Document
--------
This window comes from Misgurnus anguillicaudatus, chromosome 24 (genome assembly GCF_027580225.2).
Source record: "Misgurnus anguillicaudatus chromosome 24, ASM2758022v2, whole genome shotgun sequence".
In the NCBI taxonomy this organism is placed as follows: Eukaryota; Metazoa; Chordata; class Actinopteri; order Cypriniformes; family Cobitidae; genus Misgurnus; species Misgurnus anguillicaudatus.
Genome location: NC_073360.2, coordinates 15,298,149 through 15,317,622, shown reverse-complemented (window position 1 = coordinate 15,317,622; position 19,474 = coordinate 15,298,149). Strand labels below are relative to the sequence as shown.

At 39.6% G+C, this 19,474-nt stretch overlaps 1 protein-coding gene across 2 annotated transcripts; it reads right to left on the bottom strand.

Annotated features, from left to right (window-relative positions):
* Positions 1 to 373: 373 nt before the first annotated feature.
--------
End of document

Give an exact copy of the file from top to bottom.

This window comes from Misgurnus anguillicaudatus, chromosome 24 (genome assembly GCF_027580225.2).
Source record: "Misgurnus anguillicaudatus chromosome 24, ASM2758022v2, whole genome shotgun sequence".
In the NCBI taxonomy this organism is placed as follows: Eukaryota; Metazoa; Chordata; class Actinopteri; order Cypriniformes; family Cobitidae; genus Misgurnus; species Misgurnus anguillicaudatus.
Genome location: NC_073360.2, coordinates 15,298,149 through 15,317,622, shown reverse-complemented (window position 1 = coordinate 15,317,622; position 19,474 = coordinate 15,298,149). Strand labels below are relative to the sequence as shown.

At 39.6% G+C, this 19,474-nt stretch overlaps 1 protein-coding gene across 2 annotated transcripts; it reads right to left on the bottom strand.

Annotated features, from left to right (window-relative positions):
* Positions 1 to 373: 373 nt before the first annotated feature.